And that's what happens a lot of the times. But whether it was a personal account or a government account, I did not send classified material and I did not receive any material that was marked or designated classified which is the way you know whether something is. What you're seeing now is in disagreement between agencies saying, you know what? They should have. And the other is saying no, they shouldn't. That has nothing to do with me.

If it had been a government account and I said release it, we would be having the same arguments.

UNIDENTIFIED REPORTER: (INAUDIBLE) the FBI believes that you tried to wipe the entire server. Did you try to wipe the entire -- so that there'd be no e-mail, no personal and no official, wipe the whole thing?

CLINTON: Well, my personal e-mails are my personal business, right?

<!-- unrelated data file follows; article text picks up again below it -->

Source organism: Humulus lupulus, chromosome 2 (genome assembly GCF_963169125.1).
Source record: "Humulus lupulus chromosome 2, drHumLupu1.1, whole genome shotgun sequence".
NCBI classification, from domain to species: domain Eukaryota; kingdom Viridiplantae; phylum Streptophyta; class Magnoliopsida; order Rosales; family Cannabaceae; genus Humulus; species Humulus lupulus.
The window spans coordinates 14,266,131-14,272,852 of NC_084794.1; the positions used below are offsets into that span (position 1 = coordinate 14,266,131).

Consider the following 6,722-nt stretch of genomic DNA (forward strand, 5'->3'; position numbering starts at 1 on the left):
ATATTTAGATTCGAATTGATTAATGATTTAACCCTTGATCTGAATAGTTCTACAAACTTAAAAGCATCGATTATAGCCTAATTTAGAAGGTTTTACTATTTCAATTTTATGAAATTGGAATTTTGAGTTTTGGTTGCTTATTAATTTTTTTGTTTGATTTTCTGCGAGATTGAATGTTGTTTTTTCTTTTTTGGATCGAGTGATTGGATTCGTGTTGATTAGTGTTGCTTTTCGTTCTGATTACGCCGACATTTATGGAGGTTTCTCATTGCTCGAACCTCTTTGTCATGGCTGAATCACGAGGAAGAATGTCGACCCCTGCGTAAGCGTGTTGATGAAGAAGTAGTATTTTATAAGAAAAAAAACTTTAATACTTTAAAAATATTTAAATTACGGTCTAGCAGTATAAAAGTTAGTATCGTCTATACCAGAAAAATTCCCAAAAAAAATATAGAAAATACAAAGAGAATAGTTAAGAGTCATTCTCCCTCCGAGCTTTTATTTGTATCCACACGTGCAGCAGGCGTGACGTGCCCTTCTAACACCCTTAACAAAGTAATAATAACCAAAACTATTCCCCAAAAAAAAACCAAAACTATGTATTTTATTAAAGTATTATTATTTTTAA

[17:55:02] So I -- so we went through a painstaking process and turned over 55,000 pages of anything we thought could be work-related. Under the law, that decision is made by the official. I was the official. I made those decisions. And as I just said, over 1200 of the e-mails have already been deemed not work related.

Now all I can tell you is in retrospect, if I'd used a government account, and I had said, you know, let's release everything, let's let everybody in America see what I did for four years, we would have the same arguments. So that's all I can say.

BLITZER: All right. We're going to continue to monitor Hillary Clinton. Much more on the breaking news coming up right at the top of the hour.